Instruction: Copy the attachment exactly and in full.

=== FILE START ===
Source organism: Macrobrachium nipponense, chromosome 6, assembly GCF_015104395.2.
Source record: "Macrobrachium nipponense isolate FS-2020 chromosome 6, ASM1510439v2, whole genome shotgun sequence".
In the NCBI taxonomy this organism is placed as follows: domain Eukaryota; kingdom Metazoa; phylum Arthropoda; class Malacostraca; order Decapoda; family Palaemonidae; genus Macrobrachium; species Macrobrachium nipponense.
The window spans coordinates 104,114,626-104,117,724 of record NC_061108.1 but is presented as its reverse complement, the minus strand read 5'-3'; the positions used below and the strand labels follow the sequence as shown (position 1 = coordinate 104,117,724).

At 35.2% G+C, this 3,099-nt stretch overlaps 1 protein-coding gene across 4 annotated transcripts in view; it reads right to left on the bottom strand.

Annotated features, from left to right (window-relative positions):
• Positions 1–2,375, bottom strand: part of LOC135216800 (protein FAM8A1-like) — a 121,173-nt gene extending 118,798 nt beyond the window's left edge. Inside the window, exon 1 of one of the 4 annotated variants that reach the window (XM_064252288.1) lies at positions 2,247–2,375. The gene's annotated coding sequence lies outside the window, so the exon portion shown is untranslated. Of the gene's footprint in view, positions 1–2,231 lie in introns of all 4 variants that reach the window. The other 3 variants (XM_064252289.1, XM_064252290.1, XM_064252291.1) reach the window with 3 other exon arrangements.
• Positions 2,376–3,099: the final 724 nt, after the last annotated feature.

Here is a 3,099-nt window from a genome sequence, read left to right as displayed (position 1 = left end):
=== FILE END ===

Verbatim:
Source organism: Macrobrachium nipponense, chromosome 6, assembly GCF_015104395.2.
Source record: "Macrobrachium nipponense isolate FS-2020 chromosome 6, ASM1510439v2, whole genome shotgun sequence".
In the NCBI taxonomy this organism is placed as follows: domain Eukaryota; kingdom Metazoa; phylum Arthropoda; class Malacostraca; order Decapoda; family Palaemonidae; genus Macrobrachium; species Macrobrachium nipponense.
The window spans coordinates 104,114,626-104,117,724 of record NC_061108.1 but is presented as its reverse complement, the minus strand read 5'-3'; the positions used below and the strand labels follow the sequence as shown (position 1 = coordinate 104,117,724).

At 35.2% G+C, this 3,099-nt stretch overlaps 1 protein-coding gene across 4 annotated transcripts in view; it reads right to left on the bottom strand.

Annotated features, from left to right (window-relative positions):
• Positions 1–2,375, bottom strand: part of LOC135216800 (protein FAM8A1-like) — a 121,173-nt gene extending 118,798 nt beyond the window's left edge. Inside the window, exon 1 of one of the 4 annotated variants that reach the window (XM_064252288.1) lies at positions 2,247–2,375. The gene's annotated coding sequence lies outside the window, so the exon portion shown is untranslated. Of the gene's footprint in view, positions 1–2,231 lie in introns of all 4 variants that reach the window. The other 3 variants (XM_064252289.1, XM_064252290.1, XM_064252291.1) reach the window with 3 other exon arrangements.
• Positions 2,376–3,099: the final 724 nt, after the last annotated feature.

Here is a 3,099-nt window from a genome sequence, read left to right as displayed (position 1 = left end):